One of the more critically acclaimed TV reboots to come about in recent years, Disney’s DuckTales was in the midst of its third world-building season when the big bosses announced (in December 2020) that the show would be ending with Season 3’s finale, which is set to air on March 15, 2021.
F Is For Family (Netflix)
Rare as it can be for Netflix to go five full seasons with one of its original series, Bill Burr and Michael Price’s raunchy animated series nailed that hallmark when the streaming service announced in October 2020 that the fifth season would be the ‘70s-set family comedy’s last run with the Murphy family. Frank probably had some choice words to say when he heard.
Feel Good (Netflix / Channel 4)
The UK dramedy Feel Good, which co-stars Lisa Kudrow, debuted on Netflix in March 2020, and the streaming service announced in December of the same year that the addiction-based series was renewed for a second season to air in 2021, though it would already be the final one.
Goliath (Amazon Prime)
Just over a month after Billy Bob Thornton’s popular legal drama Goliath premiered its third season, Amazon made the announcement in November 2019 that the show would be ending with its fourth season, which is presumably going to make its all-at-once debut in 2021.
Grace And Frankie (Netflix)
Back in September 2019, a few months before Season 6 debuted, Grace and Frankie was revealed to be coming to an end with a super-sized Season 7, which will see Jane Fonda and Lily Tomlin’s titular characters getting feisty for 16 more episodes, rather than the usual 13.
The Haves And Have Nots (OWN)
As OWN’s first scripted series, The Haves and Have Nots debuted back in 2013, and the soapy crime drama is currently set to wrap things up for the Cryer, Harrington, and Young families when the back eight episodes of Season 8 start the fireworks back up again on May 25, 2021.
Issa Rae’s talent-oozing comedy Insecure was renewed for Season 5 back in May 2020 in the midst of Season 4’s run, but HBO announced on January 13, 2021 that the fifth season will serve as the fictional Issa’s final run of socially poignant episodes, as the real-life Issa continues to build up her cinematic career.
Judge Judy (Syndicated)
Having spent over two decades heading up the syndicated courtroom series Judge Judy, its namesake Judy Sheindlin revealed she was hanging up her gavel after Season 25 ends in 2021, but she’ll be back on TV soon for Amazon’s Judy Justice.
Keeping Up With The Kardashians (E!)
2021 marks the end of a reality TV era, with Keeping Up with the Kardashians’ titular family members (and the Jenners) announcing in September 2020 that the long-running series would be coming to an end with Season 20, set to debut on March 18, 2021. The family is now locked into a deal with Disney and Hulu, so don’t expect them to be gone from your TVs for very long.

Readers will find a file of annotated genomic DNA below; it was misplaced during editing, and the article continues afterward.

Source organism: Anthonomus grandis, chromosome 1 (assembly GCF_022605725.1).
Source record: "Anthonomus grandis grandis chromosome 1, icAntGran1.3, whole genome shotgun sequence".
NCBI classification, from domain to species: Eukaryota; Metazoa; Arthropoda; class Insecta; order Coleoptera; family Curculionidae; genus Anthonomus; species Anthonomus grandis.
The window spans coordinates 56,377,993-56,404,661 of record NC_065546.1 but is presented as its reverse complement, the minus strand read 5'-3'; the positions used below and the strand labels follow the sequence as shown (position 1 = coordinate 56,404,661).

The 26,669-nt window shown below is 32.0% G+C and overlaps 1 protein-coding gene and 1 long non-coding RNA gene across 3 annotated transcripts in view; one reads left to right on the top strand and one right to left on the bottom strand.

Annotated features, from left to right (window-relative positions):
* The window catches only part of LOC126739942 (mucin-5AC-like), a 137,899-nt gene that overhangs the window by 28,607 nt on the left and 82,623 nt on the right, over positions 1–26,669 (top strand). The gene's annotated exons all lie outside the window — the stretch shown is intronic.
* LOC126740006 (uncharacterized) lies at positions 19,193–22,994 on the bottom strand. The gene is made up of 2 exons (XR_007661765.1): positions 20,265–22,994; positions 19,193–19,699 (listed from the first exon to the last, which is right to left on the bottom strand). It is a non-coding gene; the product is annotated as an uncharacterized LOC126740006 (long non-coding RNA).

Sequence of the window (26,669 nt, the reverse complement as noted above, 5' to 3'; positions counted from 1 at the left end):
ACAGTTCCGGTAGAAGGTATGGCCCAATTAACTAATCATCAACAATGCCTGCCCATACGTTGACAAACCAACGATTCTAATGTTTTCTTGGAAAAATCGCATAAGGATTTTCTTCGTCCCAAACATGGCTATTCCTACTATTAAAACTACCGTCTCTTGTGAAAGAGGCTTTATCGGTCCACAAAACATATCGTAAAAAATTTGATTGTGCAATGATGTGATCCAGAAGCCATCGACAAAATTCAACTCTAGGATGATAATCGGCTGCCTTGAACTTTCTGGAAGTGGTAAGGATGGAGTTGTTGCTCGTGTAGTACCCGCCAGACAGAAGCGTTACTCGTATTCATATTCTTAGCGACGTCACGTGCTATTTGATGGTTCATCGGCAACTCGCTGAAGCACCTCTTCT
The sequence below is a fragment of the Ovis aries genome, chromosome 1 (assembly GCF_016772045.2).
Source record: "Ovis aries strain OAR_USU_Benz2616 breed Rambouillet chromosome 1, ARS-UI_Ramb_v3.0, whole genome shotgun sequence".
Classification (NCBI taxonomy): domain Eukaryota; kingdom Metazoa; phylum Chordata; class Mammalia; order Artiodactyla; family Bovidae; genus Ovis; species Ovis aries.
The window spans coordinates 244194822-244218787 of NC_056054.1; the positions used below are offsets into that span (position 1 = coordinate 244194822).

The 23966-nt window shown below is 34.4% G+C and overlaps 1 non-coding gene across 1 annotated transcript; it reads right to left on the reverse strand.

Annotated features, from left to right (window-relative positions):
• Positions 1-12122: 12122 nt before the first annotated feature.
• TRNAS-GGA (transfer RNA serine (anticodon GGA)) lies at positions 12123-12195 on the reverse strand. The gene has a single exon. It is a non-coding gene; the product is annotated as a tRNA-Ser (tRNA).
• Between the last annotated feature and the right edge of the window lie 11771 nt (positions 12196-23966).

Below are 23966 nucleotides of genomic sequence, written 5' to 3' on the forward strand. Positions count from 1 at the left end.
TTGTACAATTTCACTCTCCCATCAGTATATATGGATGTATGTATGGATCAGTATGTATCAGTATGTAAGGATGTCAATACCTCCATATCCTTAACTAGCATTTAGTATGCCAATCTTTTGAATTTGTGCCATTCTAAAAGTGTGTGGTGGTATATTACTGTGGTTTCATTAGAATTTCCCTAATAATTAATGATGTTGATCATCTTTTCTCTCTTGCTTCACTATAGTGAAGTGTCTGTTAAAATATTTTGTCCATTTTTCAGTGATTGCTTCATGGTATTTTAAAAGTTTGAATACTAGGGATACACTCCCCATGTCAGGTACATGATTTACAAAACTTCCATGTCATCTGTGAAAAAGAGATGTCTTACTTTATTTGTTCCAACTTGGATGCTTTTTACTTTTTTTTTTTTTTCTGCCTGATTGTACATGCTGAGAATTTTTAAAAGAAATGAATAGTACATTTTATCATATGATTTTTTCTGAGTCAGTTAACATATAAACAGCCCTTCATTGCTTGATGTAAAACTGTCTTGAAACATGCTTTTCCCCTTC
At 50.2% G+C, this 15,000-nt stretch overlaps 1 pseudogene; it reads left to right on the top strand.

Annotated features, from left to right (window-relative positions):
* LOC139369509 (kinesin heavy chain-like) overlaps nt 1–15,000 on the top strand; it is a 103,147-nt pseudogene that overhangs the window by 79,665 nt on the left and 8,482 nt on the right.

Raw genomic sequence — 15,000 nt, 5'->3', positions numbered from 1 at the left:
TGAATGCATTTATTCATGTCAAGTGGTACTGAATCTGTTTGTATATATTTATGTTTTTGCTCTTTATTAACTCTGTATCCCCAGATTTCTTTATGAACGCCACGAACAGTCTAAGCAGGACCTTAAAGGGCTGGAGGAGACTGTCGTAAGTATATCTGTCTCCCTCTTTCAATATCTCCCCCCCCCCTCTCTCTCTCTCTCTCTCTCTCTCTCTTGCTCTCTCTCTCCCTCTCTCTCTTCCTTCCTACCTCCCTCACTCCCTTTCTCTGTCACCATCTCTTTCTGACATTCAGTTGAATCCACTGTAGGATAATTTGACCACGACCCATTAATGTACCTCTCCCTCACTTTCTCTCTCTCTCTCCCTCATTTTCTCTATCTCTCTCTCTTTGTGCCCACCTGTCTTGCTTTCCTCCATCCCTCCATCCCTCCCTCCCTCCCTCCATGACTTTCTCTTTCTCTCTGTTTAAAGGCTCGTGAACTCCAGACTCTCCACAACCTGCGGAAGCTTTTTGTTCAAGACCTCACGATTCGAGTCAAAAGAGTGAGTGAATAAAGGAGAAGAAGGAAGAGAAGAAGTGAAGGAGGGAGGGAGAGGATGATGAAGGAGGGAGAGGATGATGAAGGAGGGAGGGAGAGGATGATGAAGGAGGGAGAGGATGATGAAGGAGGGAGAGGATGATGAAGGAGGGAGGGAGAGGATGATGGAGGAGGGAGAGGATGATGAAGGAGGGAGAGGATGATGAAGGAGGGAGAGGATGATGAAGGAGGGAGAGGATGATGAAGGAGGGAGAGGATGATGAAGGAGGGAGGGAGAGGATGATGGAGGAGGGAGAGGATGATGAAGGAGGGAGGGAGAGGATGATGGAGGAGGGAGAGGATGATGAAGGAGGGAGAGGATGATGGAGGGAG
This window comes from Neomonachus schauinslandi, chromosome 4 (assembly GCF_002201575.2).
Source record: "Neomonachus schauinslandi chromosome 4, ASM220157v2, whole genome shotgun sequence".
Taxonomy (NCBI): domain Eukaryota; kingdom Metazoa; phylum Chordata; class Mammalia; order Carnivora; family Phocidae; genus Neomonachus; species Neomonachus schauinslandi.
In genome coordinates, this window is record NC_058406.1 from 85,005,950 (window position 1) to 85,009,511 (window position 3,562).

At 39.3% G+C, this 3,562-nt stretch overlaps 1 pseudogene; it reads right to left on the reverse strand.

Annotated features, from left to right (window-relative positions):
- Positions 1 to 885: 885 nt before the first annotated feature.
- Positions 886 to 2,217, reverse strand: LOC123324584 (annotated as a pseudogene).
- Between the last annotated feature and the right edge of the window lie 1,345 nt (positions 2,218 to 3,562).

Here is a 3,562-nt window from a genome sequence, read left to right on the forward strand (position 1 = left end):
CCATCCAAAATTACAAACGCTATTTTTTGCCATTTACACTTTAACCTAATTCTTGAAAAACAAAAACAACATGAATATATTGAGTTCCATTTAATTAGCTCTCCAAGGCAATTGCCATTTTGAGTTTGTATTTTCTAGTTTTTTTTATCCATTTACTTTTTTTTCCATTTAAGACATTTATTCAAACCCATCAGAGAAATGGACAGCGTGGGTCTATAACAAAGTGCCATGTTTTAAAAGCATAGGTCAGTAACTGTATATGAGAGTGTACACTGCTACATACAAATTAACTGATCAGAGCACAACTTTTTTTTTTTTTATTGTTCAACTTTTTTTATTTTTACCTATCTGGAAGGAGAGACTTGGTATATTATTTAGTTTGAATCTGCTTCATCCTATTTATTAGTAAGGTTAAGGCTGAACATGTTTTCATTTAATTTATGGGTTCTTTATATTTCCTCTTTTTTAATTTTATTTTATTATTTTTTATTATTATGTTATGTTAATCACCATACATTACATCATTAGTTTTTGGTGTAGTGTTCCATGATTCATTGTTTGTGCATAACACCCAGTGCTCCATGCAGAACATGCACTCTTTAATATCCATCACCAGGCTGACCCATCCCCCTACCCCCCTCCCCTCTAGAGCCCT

The Kominsky Method (Netflix)
The Big Bang Theory co-creator Chuck Lorre made a successful jump to streaming with the Golden Globe-winning The Kominsky Method, which was revealed in July 2020 to be renewed for its third and final season, which will be without star Alan Arkin.
Last Man Standing (Fox)
Tim Allen’s sitcom Last Man Standing made it three seasons on Fox after its prior cancellation at ABC, and it was revealed in October 2020 that the previously ordered Season 9 would be the show’s last run. The 21-episode season debuted on January 3, 2021, and thankfully gave fans a big Home Improvement crossover before bowing out completely.
Lost In Space (Netflix)
Netflix’s big-budget Lost in Space made its share of fans during the first two seasons, but the lack of major buzz likely influenced the streaming service’s decision in March 2020 to renew the sci-fi series for a third and final season. It’s not yet clear when Lost in Space Season 3 will debut in 2021.
Lou Dobbs Tonight (Fox Business)
The political and financial chat show Lou Dobbs Tonight was on the verge of making it a full ten years on Fox Business Network, but after Dobbs was named as part of a defamation lawsuit against Fox News by the voting machine vendor Smartmatic, Fox Business cancelled the show on February 5, 2021.
Having already come to an “end” on Fox in 2018, Lucifer lived on at Netflix, where it was initially cancelled after Season 5, but Netflix not only added episodes to the fifth season order, but the streaming service later reneged on its decision and ordered up a sixth and final season of episodes in June 2020. While the second half of Season 5 has yet to air, it’s possible the final ten episodes will debut on Netflix in late 2021.
Not very long before Mom's production was scheduled to begin after prior delays, star Anna Faris suddenly announced in September that she was leaving the show, and even though Season 8 has been doing fine in the ratings, CBS announced prior to the eighth episode that the show was cancelled and would be ending with the current batch of episodes.
Money Heist (Netflix)
Also known as La casa de papel, Netflix’s intense Spanish crime drama Money Heist has been one of the most successful non-English series in the streaming service’s library, so you can bet a ton of viewers will be tuning in for the fifth and final batch of episodes, which Netflix ordered in July 2020. No premiere date for 2021 has been set yet.
NCIS: New Orleans (CBS)
With its latest season taking a dip in the ratings compared to previous years, NCIS: New Orleans will be coming to an end with its shortened seventh season, shocking many fans who have come to expect the NCIS franchise to continue sticking around. Interestingly enough, it was revealed the day before the cancellation news broke that CBS is looking to develop the new spinoff NCIS: Hawaii.